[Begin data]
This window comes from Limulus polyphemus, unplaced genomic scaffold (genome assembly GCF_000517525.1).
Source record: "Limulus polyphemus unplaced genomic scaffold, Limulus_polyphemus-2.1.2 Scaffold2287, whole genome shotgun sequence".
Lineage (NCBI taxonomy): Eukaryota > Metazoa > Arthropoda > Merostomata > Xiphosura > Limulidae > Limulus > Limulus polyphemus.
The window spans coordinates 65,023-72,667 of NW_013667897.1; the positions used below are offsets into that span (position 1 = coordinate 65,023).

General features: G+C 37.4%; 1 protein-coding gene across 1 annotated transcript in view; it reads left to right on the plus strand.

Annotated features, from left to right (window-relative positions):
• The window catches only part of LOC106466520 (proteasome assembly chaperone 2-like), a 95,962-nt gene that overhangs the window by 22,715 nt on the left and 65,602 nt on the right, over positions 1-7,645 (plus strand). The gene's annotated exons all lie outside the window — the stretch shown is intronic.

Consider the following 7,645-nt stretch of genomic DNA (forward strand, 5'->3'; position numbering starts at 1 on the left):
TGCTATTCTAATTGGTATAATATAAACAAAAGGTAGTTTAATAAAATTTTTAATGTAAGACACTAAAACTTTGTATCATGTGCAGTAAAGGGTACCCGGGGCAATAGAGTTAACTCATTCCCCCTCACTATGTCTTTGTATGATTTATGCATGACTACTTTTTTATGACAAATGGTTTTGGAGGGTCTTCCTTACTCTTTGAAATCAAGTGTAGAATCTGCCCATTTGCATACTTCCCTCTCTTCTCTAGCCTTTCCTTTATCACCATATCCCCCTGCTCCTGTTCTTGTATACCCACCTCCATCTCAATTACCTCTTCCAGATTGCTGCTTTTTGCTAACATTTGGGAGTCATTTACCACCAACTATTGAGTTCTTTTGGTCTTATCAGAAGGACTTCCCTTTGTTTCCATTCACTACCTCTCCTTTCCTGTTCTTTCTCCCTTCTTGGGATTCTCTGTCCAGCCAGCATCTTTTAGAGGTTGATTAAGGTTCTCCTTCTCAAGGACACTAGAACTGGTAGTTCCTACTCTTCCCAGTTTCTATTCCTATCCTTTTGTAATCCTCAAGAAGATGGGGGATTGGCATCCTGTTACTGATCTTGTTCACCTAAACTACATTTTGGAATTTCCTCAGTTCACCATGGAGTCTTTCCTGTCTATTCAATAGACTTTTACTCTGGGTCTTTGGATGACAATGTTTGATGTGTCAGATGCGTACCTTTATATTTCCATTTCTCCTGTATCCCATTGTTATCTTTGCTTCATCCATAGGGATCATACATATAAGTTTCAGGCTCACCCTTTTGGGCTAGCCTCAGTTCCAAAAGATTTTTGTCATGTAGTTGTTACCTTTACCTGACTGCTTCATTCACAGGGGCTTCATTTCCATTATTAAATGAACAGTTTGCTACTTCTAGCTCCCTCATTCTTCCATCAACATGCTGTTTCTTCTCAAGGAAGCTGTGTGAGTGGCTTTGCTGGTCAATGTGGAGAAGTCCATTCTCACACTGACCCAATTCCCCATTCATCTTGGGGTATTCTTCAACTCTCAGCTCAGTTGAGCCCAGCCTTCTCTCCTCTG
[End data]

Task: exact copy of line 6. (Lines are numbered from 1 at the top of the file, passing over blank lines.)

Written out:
Annotated features, from left to right (window-relative positions):